New Hours of Service Rules – What Does it Mean for You?
November 24, 2020
In a year that has presented a number of challenges for fleets and drivers to overcome, the Federal Motor Carrier Safety Administration’s updates to its hours of service (HOS) rules couldn’t have come at a better time.
In case you missed it, the final HOS rule went into effect on Sept. 29 and it includes four amendments that will provide drivers more flexibility while maintaining a high standard of safety on the roads. It’s a triple-win for drivers, fleets and the safety administration.
So, what changed? And what can you expect as a result? Let’s breakdown the details of these new rule changes.
Changes to the short-haul exception
Under the previous short-haul exception, drivers using the exception could not drive beyond a 100 air-mile radius from where they began their shift or be on-duty for more than 12 hours. The new rules loosen those restrictions, extending the distance drivers can travel to a 150 air-mile radius and it allows for drivers to be on-duty for up to 14 hours.
Similar to the previous short-haul exception, in order to qualify, drivers must begin and end their shift in the same location. And, drivers must have 10 hours of off-duty time in-between shifts. With the short-haul exception, drivers are not required to take a 30-minute break from driving or record hours in a graph grid lock or ELD. Rather, drivers can simply record hours in a time record. It’s important to note that drivers who do not meet the requirements for the short-haul exception 8 or more days in a 30-day period will need to begin recording drive time on a regular time log or ELD.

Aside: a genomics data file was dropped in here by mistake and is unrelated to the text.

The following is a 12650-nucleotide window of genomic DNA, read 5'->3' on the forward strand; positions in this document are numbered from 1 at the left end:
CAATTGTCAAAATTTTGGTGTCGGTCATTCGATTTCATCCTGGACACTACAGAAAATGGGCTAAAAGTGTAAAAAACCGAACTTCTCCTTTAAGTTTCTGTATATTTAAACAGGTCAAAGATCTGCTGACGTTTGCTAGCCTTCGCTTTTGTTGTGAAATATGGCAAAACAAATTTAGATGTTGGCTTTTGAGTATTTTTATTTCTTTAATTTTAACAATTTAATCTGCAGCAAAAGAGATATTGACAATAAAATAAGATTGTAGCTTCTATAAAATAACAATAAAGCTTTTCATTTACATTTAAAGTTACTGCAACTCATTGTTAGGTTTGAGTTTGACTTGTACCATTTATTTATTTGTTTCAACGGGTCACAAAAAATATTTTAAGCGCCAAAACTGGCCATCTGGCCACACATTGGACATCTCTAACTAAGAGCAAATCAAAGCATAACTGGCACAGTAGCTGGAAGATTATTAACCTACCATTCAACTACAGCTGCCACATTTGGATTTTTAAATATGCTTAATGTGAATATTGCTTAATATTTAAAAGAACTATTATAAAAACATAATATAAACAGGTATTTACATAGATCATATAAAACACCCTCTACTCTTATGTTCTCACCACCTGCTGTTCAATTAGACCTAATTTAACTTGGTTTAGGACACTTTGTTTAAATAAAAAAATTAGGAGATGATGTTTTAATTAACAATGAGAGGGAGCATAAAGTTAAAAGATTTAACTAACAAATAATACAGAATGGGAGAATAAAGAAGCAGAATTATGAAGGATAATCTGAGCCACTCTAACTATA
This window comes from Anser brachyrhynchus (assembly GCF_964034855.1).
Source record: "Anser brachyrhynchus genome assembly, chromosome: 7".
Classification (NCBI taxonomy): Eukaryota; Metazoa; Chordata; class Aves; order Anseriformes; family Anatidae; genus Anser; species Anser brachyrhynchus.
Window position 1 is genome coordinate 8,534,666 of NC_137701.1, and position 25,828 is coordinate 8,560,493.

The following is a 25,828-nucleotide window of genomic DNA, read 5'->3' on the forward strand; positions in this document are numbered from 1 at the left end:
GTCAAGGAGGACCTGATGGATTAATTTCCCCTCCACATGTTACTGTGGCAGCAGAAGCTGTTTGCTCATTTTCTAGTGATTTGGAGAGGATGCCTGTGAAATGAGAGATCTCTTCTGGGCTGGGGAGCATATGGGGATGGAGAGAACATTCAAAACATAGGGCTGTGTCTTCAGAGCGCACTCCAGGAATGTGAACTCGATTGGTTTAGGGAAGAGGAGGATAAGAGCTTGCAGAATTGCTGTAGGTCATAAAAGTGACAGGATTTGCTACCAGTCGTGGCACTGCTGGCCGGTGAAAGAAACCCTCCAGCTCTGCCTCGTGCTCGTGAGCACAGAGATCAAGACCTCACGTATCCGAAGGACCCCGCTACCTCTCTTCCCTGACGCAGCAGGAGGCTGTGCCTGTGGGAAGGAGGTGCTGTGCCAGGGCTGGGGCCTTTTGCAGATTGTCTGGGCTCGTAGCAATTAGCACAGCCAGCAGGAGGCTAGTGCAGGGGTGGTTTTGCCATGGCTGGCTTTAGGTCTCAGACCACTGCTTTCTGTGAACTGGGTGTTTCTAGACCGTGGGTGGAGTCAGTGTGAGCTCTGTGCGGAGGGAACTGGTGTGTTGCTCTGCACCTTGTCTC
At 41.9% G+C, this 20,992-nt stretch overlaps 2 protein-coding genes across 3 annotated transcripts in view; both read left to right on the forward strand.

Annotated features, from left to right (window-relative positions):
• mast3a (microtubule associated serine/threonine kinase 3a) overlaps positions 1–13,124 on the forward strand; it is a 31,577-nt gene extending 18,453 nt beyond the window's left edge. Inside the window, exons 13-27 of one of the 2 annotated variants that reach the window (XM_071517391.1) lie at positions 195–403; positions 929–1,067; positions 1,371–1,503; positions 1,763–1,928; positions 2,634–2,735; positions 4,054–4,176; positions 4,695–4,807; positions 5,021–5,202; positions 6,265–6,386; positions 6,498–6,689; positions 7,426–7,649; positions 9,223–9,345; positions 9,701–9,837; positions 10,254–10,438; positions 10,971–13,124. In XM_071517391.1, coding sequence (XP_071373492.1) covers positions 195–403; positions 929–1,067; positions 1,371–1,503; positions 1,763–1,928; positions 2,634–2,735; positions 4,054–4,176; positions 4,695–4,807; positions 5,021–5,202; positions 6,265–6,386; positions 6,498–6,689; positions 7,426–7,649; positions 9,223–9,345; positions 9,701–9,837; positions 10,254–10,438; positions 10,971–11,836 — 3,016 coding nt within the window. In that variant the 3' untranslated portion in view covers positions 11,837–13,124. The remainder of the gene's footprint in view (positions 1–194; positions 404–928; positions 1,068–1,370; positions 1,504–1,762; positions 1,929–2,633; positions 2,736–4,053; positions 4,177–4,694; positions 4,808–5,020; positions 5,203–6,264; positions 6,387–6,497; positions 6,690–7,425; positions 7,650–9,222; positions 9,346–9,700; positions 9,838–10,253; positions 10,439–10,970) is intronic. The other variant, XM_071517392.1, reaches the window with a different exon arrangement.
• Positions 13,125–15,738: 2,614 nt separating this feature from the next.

To paint a picture of how the new short-haul exception works, take a look at the following example:
A driver reports for work at 8 a.m. and is released at 10 p.m. During that time, the driver spent 10 hours driving, and 4 hours on breaks or on-duty, but not driving. The driver reported back to the same location where he began his shift and didn’t travel beyond the required 150 air-mile radius. In total, the driver spent 14 hours on-duty. Following the driver’s shift, the driver had 10 hours of off-duty time before reporting back to work the next day.
Adverse Driving Conditions
With the new changes to the adverse driving conditions exception, drivers are able to extend their on-duty time by 2 hours when unforeseen driving conditions affect a drivers’ route. Under the previous rule, a driver could extend their drive time by up to 2 hours, but since they were unable to extend their on-duty time, the provision was rarely used. Now, drivers using the exception can drive up to 13 hours within a 16-hour window.
In the new rule, the FMCSA updated its definition of ‘adverse driving conditions’ to include the role of the driver. According to the FMCSA, adverse driving conditions means snow, ice, sleet, fog, or other adverse driving conditions or unusual road or traffic conditions that were not known, or could not be reasonably known, to…
- …A driver immediately before beginning the duty day or immediately before beginning driving after a qualifying rest break or sleeper berth period, or